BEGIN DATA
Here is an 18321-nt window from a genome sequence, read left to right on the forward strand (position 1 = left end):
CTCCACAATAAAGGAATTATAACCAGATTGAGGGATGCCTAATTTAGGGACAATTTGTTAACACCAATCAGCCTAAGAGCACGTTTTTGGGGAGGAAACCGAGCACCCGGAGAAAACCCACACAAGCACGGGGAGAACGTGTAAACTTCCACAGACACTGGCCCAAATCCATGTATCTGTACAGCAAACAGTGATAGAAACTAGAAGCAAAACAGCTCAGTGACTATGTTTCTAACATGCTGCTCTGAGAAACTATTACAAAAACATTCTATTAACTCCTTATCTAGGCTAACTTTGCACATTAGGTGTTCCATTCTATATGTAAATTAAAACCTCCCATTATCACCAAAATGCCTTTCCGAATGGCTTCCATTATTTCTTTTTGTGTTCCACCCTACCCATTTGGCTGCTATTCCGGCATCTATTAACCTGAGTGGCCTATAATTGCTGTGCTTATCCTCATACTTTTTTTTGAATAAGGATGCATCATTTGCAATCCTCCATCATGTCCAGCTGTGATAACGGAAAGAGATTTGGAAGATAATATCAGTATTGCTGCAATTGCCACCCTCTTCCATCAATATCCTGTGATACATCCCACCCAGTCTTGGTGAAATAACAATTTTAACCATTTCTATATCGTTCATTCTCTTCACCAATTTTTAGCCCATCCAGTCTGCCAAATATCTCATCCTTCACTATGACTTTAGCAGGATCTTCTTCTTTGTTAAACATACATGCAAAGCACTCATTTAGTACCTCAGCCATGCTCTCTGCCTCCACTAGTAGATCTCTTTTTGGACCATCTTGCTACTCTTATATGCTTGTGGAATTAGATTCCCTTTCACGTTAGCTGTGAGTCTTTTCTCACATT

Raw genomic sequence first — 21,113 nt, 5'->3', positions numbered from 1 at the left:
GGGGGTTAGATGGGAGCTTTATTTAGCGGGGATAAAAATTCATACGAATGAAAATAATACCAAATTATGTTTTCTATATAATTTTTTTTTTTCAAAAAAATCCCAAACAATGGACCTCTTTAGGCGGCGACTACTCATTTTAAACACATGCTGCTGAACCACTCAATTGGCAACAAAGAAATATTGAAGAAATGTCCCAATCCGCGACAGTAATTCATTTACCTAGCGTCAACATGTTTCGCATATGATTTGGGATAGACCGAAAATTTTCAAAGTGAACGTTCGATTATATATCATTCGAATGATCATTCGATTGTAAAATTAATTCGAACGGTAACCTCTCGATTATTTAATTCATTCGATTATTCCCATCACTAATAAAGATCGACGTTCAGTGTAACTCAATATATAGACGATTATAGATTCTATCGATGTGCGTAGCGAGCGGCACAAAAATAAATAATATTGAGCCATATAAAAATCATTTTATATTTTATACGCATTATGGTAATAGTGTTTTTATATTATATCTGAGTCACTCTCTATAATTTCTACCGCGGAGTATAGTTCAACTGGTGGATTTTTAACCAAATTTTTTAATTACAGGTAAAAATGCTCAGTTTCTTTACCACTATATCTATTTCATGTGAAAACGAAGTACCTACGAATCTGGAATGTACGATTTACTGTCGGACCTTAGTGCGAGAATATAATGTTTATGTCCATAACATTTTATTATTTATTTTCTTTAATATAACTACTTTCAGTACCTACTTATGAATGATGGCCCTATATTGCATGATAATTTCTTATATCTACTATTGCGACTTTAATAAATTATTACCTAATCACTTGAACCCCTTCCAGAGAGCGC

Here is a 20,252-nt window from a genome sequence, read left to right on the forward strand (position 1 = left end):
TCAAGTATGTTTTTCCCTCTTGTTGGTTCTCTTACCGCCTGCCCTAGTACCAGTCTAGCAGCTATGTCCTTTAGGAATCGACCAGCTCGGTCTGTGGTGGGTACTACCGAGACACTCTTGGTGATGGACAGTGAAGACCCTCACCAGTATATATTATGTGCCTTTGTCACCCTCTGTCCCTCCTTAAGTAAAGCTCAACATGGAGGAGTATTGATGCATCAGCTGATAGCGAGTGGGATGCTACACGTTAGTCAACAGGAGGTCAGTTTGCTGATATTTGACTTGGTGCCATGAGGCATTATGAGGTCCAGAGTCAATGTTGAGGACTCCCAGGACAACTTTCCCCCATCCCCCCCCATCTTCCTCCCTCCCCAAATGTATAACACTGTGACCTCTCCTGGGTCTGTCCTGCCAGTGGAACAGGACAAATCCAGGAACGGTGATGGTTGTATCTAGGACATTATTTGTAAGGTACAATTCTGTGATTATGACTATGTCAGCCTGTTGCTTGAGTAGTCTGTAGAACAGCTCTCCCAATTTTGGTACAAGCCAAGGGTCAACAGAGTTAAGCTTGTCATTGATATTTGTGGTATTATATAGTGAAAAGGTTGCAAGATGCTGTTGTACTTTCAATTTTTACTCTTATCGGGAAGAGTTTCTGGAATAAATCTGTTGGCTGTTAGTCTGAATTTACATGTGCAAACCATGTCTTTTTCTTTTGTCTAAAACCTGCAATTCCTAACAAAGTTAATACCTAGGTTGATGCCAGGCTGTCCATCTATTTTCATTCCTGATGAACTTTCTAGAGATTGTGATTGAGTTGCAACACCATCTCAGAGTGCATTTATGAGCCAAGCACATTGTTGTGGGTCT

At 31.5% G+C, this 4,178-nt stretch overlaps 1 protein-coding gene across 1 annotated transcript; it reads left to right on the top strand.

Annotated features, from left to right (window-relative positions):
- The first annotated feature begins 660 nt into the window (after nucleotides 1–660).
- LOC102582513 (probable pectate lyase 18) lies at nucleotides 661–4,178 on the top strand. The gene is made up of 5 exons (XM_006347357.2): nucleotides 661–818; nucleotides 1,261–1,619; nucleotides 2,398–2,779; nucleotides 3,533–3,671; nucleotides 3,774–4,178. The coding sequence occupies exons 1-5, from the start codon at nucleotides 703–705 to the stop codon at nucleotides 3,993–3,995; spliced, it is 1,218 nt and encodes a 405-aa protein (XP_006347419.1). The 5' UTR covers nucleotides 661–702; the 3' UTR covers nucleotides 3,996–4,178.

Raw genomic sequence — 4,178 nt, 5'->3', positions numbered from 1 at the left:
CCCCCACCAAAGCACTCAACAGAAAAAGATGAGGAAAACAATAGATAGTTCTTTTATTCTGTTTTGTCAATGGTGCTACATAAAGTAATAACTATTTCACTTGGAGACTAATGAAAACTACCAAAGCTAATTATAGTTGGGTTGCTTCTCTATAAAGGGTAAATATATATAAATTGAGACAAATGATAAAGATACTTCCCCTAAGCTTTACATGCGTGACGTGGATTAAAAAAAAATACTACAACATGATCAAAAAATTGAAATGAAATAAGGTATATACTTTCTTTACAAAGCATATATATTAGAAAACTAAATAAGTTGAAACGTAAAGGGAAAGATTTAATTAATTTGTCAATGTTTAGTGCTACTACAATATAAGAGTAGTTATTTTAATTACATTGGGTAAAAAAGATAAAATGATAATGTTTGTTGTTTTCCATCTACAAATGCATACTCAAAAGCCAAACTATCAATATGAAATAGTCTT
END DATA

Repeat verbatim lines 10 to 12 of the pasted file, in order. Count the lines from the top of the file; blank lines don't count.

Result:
- LOC102582513 (probable pectate lyase 18) lies at nucleotides 661–4,178 on the top strand. The gene is made up of 5 exons (XM_006347357.2): nucleotides 661–818; nucleotides 1,261–1,619; nucleotides 2,398–2,779; nucleotides 3,533–3,671; nucleotides 3,774–4,178. The coding sequence occupies exons 1-5, from the start codon at nucleotides 703–705 to the stop codon at nucleotides 3,993–3,995; spliced, it is 1,218 nt and encodes a 405-aa protein (XP_006347419.1). The 5' UTR covers nucleotides 661–702; the 3' UTR covers nucleotides 3,996–4,178.

Raw genomic sequence — 4,178 nt, 5'->3', positions numbered from 1 at the left:
CCCCCACCAAAGCACTCAACAGAAAAAGATGAGGAAAACAATAGATAGTTCTTTTATTCTGTTTTGTCAATGGTGCTACATAAAGTAATAACTATTTCACTTGGAGACTAATGAAAACTACCAAAGCTAATTATAGTTGGGTTGCTTCTCTATAAAGGGTAAATATATATAAATTGAGACAAATGATAAAGATACTTCCCCTAAGCTTTACATGCGTGACGTGGATTAAAAAAAAATACTACAACATGATCAAAAAATTGAAATGAAATAAGGTATATACTTTCTTTACAAAGCATATATATTAGAAAACTAAATAAGTTGAAACGTAAAGGGAAAGATTTAATTAATTTGTCAATGTTTAGTGCTACTACAATATAAGAGTAGTTATTTTAATTACATTGGGTAAAAAAGATAAAATGATAATGTTTGTTGTTTTCCATCTACAAATGCATACTCAAAAGCCAAACTATCAATATGAAATAGTCTT